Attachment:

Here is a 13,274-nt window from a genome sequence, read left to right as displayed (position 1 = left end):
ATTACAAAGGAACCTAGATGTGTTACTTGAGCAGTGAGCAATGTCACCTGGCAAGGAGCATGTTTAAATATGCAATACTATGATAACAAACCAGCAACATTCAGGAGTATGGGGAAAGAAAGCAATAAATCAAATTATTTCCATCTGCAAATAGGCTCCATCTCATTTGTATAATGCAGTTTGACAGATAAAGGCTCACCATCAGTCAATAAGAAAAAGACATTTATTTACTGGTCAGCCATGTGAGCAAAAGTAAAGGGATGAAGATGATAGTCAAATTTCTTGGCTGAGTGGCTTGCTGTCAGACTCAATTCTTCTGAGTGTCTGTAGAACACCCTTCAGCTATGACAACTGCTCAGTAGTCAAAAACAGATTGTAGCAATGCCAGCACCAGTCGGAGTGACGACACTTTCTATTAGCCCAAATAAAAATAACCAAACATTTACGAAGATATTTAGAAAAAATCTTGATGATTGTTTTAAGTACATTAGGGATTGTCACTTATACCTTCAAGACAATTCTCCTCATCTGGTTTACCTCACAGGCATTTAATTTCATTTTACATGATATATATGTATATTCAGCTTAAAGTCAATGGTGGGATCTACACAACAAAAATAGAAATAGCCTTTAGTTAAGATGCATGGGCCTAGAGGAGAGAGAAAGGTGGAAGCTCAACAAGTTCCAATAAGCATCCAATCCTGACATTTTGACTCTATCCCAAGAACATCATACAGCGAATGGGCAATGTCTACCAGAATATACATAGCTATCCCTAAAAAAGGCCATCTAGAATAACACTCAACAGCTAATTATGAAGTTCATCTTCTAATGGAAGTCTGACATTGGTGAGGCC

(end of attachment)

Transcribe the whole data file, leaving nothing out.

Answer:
Here is a 13,274-nt window from a genome sequence, read left to right as displayed (position 1 = left end):
ATTACAAAGGAACCTAGATGTGTTACTTGAGCAGTGAGCAATGTCACCTGGCAAGGAGCATGTTTAAATATGCAATACTATGATAACAAACCAGCAACATTCAGGAGTATGGGGAAAGAAAGCAATAAATCAAATTATTTCCATCTGCAAATAGGCTCCATCTCATTTGTATAATGCAGTTTGACAGATAAAGGCTCACCATCAGTCAATAAGAAAAAGACATTTATTTACTGGTCAGCCATGTGAGCAAAAGTAAAGGGATGAAGATGATAGTCAAATTTCTTGGCTGAGTGGCTTGCTGTCAGACTCAATTCTTCTGAGTGTCTGTAGAACACCCTTCAGCTATGACAACTGCTCAGTAGTCAAAAACAGATTGTAGCAATGCCAGCACCAGTCGGAGTGACGACACTTTCTATTAGCCCAAATAAAAATAACCAAACATTTACGAAGATATTTAGAAAAAATCTTGATGATTGTTTTAAGTACATTAGGGATTGTCACTTATACCTTCAAGACAATTCTCCTCATCTGGTTTACCTCACAGGCATTTAATTTCATTTTACATGATATATATGTATATTCAGCTTAAAGTCAATGGTGGGATCTACACAACAAAAATAGAAATAGCCTTTAGTTAAGATGCATGGGCCTAGAGGAGAGAGAAAGGTGGAAGCTCAACAAGTTCCAATAAGCATCCAATCCTGACATTTTGACTCTATCCCAAGAACATCATACAGCGAATGGGCAATGTCTACCAGAATATACATAGCTATCCCTAAAAAAGGCCATCTAGAATAACACTCAACAGCTAATTATGAAGTTCATCTTCTAATGGAAGTCTGACATTGGTGAGGCC